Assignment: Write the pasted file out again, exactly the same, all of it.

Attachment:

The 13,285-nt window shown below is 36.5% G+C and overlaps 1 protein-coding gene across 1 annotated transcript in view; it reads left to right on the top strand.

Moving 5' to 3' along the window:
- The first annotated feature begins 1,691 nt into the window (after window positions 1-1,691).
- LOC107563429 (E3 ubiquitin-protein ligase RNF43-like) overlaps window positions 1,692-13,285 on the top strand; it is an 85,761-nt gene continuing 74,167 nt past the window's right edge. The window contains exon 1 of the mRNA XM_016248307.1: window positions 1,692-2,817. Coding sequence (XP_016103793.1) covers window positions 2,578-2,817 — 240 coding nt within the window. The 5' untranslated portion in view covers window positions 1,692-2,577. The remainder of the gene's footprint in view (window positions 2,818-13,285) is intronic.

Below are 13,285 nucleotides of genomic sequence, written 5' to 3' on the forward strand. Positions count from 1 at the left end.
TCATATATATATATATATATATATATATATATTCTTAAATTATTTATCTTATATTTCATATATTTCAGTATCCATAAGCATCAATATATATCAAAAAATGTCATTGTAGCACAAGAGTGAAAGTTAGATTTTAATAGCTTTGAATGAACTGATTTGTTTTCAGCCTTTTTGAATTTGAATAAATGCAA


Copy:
The 13,285-nt window shown below is 36.5% G+C and overlaps 1 protein-coding gene across 1 annotated transcript in view; it reads left to right on the top strand.

Moving 5' to 3' along the window:
- The first annotated feature begins 1,691 nt into the window (after window positions 1-1,691).
- LOC107563429 (E3 ubiquitin-protein ligase RNF43-like) overlaps window positions 1,692-13,285 on the top strand; it is an 85,761-nt gene continuing 74,167 nt past the window's right edge. The window contains exon 1 of the mRNA XM_016248307.1: window positions 1,692-2,817. Coding sequence (XP_016103793.1) covers window positions 2,578-2,817 — 240 coding nt within the window. The 5' untranslated portion in view covers window positions 1,692-2,577. The remainder of the gene's footprint in view (window positions 2,818-13,285) is intronic.

Below are 13,285 nucleotides of genomic sequence, written 5' to 3' on the forward strand. Positions count from 1 at the left end.
TCATATATATATATATATATATATATATATATTCTTAAATTATTTATCTTATATTTCATATATTTCAGTATCCATAAGCATCAATATATATCAAAAAATGTCATTGTAGCACAAGAGTGAAAGTTAGATTTTAATAGCTTTGAATGAACTGATTTGTTTTCAGCCTTTTTGAATTTGAATAAATGCAA